Of course, it can be argued that even if Israel withdraws completely from the West Bank, Gaza and East Jerusalem, it would be impossible for these areas to live in peace because of the Israeli settlements and connecting roads that Israel has dotted these areas with and on that basis, a two state solution is no longer viable and the only solution is a unified, single, democratic and secular state.
Finkelstein not free from criticism
Is Finkelstein completely free from criticism? Certainly not. His downplaying the achievements of the BDS campaign is most unfortunate, disturbing and contrary to facts. Many trade unions have participated in it. Several artistes have cancelled their appearances in Israel. Divestment has taken place. Products and companies have been boycotted. More important, as pointed out by Finkelstein himself, in solidarity marches and protests all over the world, those taking part are no longer just Palestinians. The majority of them are non-Palestinians. And, again as pointed out by Finkelstein himself, the perception of the world about Israel has changed. It is being increasingly isolated. While it is true that Finkelstein himself has played not a small part in making this change occur, the BDS campaign can rightfully take full credit for this phenomenon.
Similarly, his constantly repeating that Palestinians should adopt a tactic based on what the mainstream public worldwide is ready to accept was, initially very disturbing and jarring. But I listened, over and over again, to what Finkelstein was trying to convey and I realized that he was not saying that what he is proposing is the right stand, in terms of what morality and ethical norms demand. He was merely presenting this as an alternative choice. What are the advantages and disadvantages of adopting this stance? And what are the costs of adopting a strictly morality based stand?. One has to choose. Clearly Finkelstein feels that sticking to a two state solution and, while insisting that the right of return be accepted by Israel in principle, being flexible on the way it is implemented -- this is, in the present circumstances, the better choice for the Palestinians.
He was also dead wrong in suggesting that Palestinians should stop criticizing Israel for the way it treats its minorities, particularly the Arab citizens of Israel. Not only Palestinians but anybody and everybody in the world has a right and a duty to condemn this apartheid. On this question, I fully agree there can be no question that Israel’s treatment of its Arab citizens amounts to apartheid. One can and should denounce that and demand suitable action against Israel for that. But, I submit, one cannot, on that basis, demand that the occupied territories be combined with what is now Israel to form a single democratic and secular state.
On the whole
On the whole, my sense of the situation is that if it is put to the vote, whether Palestinians should continue to fight for a single state solution or accept the realities and agree to a two state solution within the parameters of UN resolutions, -- if this is put to the vote, the majority of the Palestinians would say that they have had enough of fighting, enough of the hardships inflicted on them, enough of deaths, and want to move on with their lives. I feel they would say they are now willing to accept a two state solution, provided it includes a fully independent, sovereign, viable and contiguous state of Palestine within the borders of the UN partition resolution and the right of return for the Palestinian refugees.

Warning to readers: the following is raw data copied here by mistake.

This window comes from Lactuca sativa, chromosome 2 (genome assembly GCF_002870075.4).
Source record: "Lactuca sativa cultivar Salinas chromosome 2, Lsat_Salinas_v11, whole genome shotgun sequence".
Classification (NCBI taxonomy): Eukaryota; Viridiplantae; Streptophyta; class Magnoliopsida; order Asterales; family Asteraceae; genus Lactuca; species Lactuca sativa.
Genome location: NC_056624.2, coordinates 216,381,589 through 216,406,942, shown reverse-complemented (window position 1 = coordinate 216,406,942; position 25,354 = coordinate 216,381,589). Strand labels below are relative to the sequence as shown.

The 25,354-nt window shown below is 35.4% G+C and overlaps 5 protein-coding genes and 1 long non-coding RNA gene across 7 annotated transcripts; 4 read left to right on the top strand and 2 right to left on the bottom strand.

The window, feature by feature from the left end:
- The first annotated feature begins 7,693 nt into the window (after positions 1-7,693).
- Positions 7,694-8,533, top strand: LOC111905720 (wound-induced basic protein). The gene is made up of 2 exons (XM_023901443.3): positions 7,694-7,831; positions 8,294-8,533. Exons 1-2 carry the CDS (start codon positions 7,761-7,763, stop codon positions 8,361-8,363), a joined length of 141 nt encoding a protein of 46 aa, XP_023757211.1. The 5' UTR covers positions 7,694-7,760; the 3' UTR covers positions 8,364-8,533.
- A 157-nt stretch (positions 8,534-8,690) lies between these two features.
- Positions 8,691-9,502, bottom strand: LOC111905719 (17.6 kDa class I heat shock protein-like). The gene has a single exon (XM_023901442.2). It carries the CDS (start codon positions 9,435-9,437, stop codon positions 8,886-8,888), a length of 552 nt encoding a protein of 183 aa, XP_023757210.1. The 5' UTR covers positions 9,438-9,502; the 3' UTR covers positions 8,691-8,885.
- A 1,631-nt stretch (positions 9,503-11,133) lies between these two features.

We all know that Israel accepted only that part of the UN resolution which authorized the Jewish entity setting up a state of its own in Palestine. It never accepted the BORDERS. Israel has never defined its borders. And there is a reason for this. Zionists, from the beginning, were bent on extending Israel's borders to all of Palestine west of the Jordan River. Indeed, their ultimate goal was, and remains, extending the borders to include Jordan. But it "accepted" the state that was given to it, to use it as a step to achieve its final goal.
Ultimately it is for the Palestinians to decide
Perhaps the Palestinians should learn from this. Perhaps the wise thing to do would be to accept the two state solution, get it set up and recognized, build it economically, politically and in all other ways, and then, when they are in a position to do so, campaign for one single, democratic, secular state, on the ground and with the argument that it would benefit both, the Israelis and the Palestinians.
On the other hand, one can be an idealist, a purist and go on insisting that the UN had no right to carve up Palestine, no right to impose a foreign government on the Palestinians, and go on insisting on a one state solution on that basis alone.
Ultimately, I feel that it is for the Palestinians to decide what they want to do. It is all very well for us, sitting in the comfort and security of our homes, to be purists. We do not live with drones flying over our heads 24/7, we do not experience any difficulty travelling from one place to another, we do not live in fear of bombs falling on our homes. Palestinians do.
A personal note
First, about Finkelstein. He is clearly no traitor of the Palestinian cause. He has been at the forefront advocating for Palestinian rights. For more than three decades he has been telling the world about Israel’s oppressive policies. He did this again and again in his lectures in UK recently. His commitment to ending Israel's oppressive policies remains as strong as ever and he continues to be an important and forceful critic of Israel and supporter of the Palestinian cause.
This has not been easy for him nor is it easy for him now. He has paid a very heavy price for his public denunciation of Israeli actions. There is no need to repeat what he has borne. The record is known to all.